Content warnings:  There’s a fairly gory scene early on, a lot of talk about sex (and some near-sex scenes) and some rather disturbing implications in the backstory.   I’d say senior high school and up for readership.

Many of the characters are not particularly likable.  (When Doc suddenly starts being a somewhat better husband and father, Gaia worries that he’s terminally ill.)  But there are enough of them that are sympathetic or enjoyable to keep reading.

The art is by a number of different creators, mostly in the decent to acceptable range.

Recommended to comic book fans who are really into the soap opera aspect.

Comic Book Review: Showcase Presents: DC Comics Presents Superman Team-Ups

Comic Book Review: Showcase Presents: DC Comics Presents Superman Team-Ups Volume 2 edited by Julius Schwartz

The dedicated rotating team-up series was a huge boon for DC Comics and Marvel back in the day.  A top-selling character anchors the book (in this case Superman) and rotating guest stars got a chance to shine.  Some appearances were to promote their own new series, others were to wrap up a plot of a recently canceled book, even more were to make sure DC kept the trademark on a less active character in house, and a few were just because the writer had a cool idea for a story.

Showcase Presents: DC Comics Presents Superman Team-Ups #2

Volume 2 covers from 1980 to 1982, including the first annual and issue #50.  We start with a three-parter introducing Jim Starlin-created villain Mongul and his quest for a Warworld of his very own.  One of the problems with writing Superman team-ups is creating menaces that both challenge the Man of Tomorrow and allow the guest star to contribute.  Mongul tended towards the “stronger than Superman” end, so it’s a good thing the guest stars were the Martian Manhunter, Supergirl and the Spectre.

On the opposite end of the scale is Issue #39’s team-up with Plastic Man, where they fought dueling villains Toyman and Dollface.  This one required heavy use of Kryptonite to slow Superman down.  Some nice Joe Staton art, and a Karl Malden joke.

#41 brings us the cover story, which is not so much Superman teaming up with the Joker, as the Joker wanting revenge on the Prankster after the very similar villain double-crosses him during their team-up.  The whole story feels very much like Martin Pasko took a Los Angeles vacation and decided to work the location into a paid script.  The story sidelines Batman with an injury as this is not World’s Finest.

#42 has one of the weirder crossovers, with the Unknown Soldier, a disguise expert (real name unknown) who died in World War Two.  The Paul Levitz script is based heavily on the paranoia about nuclear war being imminent so common in the early 1980s before the Soviets blinked.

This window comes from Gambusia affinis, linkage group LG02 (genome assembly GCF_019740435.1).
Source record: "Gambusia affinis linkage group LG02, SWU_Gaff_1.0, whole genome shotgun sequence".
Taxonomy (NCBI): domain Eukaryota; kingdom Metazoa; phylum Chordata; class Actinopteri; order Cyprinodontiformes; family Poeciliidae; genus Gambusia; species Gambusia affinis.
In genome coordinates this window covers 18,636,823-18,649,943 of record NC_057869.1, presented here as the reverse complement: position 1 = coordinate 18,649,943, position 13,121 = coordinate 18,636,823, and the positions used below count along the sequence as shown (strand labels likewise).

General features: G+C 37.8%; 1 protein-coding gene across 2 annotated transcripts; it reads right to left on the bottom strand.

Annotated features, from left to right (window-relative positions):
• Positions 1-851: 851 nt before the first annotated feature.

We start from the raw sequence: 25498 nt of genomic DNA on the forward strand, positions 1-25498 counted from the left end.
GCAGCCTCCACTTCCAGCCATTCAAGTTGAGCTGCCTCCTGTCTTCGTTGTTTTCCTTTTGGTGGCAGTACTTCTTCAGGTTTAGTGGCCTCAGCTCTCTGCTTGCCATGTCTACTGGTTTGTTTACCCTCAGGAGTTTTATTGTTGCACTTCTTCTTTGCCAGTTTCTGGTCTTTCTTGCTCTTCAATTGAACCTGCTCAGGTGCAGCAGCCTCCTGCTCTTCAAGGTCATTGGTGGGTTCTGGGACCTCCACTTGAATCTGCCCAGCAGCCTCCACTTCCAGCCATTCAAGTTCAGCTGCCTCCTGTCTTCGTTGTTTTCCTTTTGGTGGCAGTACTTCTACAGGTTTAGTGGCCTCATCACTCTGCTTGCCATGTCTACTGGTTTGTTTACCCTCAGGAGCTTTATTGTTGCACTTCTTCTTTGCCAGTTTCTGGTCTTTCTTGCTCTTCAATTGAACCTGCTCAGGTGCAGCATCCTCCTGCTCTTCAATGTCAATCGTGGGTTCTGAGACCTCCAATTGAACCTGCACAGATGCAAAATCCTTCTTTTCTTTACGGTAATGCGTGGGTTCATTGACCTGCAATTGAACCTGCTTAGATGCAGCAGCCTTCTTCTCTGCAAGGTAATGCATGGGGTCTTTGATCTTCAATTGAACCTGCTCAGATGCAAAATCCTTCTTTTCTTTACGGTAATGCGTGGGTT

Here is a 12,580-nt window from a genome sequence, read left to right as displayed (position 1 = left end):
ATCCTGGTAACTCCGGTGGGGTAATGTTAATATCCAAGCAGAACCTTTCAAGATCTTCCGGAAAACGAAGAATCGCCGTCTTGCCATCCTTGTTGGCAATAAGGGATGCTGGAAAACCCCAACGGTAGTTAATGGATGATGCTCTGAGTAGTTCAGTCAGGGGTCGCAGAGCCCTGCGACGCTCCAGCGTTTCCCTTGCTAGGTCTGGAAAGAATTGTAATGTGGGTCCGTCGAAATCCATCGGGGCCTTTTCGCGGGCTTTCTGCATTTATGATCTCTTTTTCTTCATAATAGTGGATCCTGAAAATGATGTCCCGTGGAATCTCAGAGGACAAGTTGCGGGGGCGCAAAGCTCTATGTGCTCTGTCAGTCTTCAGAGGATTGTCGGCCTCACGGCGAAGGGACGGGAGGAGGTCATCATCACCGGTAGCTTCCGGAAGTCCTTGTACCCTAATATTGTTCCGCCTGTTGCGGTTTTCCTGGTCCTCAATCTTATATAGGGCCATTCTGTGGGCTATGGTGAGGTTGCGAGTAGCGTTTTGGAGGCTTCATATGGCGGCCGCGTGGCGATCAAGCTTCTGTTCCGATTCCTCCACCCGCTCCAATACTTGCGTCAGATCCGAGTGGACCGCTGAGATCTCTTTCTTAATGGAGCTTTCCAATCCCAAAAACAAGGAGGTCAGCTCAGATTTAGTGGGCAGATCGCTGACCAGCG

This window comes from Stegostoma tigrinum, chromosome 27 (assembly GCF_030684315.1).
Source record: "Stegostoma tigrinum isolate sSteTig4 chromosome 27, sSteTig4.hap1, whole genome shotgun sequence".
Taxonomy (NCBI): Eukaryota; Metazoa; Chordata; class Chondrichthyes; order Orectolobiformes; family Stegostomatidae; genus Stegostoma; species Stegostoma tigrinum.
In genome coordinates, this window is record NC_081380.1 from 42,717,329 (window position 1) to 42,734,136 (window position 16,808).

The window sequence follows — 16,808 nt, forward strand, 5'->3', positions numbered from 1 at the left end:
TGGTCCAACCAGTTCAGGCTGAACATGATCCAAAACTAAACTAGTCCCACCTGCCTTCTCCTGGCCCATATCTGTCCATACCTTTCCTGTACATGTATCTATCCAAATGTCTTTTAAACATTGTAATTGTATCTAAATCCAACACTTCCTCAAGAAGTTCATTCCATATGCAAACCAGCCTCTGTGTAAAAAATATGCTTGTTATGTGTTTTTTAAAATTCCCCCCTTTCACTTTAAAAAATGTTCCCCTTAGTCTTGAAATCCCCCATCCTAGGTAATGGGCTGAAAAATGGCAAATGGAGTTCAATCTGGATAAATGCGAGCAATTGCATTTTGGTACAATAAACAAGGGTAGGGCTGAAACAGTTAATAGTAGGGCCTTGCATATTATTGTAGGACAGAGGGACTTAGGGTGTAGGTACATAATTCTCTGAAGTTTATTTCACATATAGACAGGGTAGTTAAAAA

The Global Guardians had been introduced in the Superfriends tie-in comic book, but issue #46 of this series brought them into the main DC continuity.  A fun issue with some interesting wizard villains from different cultures.

#47 was a crossover with the Masters of the Universe tie-in comic book DC was doing at the time.  He-Man mentions that his mother (who is originally from Earth) had told him tales of Superman.

Annual #1 has a rare team-up of the Golden Age Superman with the then-current Man of Steel.  Their versions of Luthor change places, but still fail to overcome the other Supermen; but then they head to Earth-3 and team up with that world’s evil Ultraman (who becomes stronger from Kryptonite exposure.)  Our heroes must team up with Alex Luthor, who becomes Earth-3’s first superhero at the request of Lois Lane.  (This is a bit confusing as named characters on Earth-Three have flipped morality…so does this mean that regular Lois is evil?)

And we wrap up with #50, which has Superman team up with…Clark Kent?!  Alien science has separated the two, making Superman lose touch with humanity, while Clark loses much of his timid persona.  They must work together to save an alien world and California, before finding a way to merge again.

As with all the Showcase volume, these reprints are in black and white.  This is only a bit of a problem in the Plastic Man story as one of the running gags of that character is that he can look like anything and you can only spot him by his costume colors.

Sadly, the decision to concentrate only on the Superman stories means that we don’t get to see the “Whatever Happened To…?” backup stories that gave some closure to obscure characters.  Some of these were small gems–I was especially affected by the sad yet stirring tale of the Crimson Avenger, who will remain in the Land of the Remembered.

Overall, the writing quality is good to excellent, with art to match (with a couple of clunkers.)  Worth looking into if one of your favorites got a team-up slot.

Book Review: That Ain’t Right

Book Review: That Ain’t Right edited by Jeremy Zimmerman & Dawn Vogel

Disclaimer:  I received this book in a Goodreads giveaway on the premise that I would review it.

That Ain't Right

Howard Phillips “H.P.” Lovecraft (1890-1937) was a minor writer of horror fiction in the early 20th Century.  But thanks to a gift for purple prose, a strong philosophical unity in his stories’ viewpoints and (most importantly) a willingness to share his ideas, he’s been immensely influential in the development of the horror field.  He’s best known for the Cthulhu Mythos, a series of stories involving cosmic “gods” that are implacably hostile to humanity as we know it, not out of malice as such, but because humans are irrelevant to the universe at large.

A number of his stories were set in the Miskatonic Valley region of Massachusetts, a fictional backwater including such shadowed locations as Innsmouth, Dunwich and Arkham.  That last one will be familiar to Batman fans.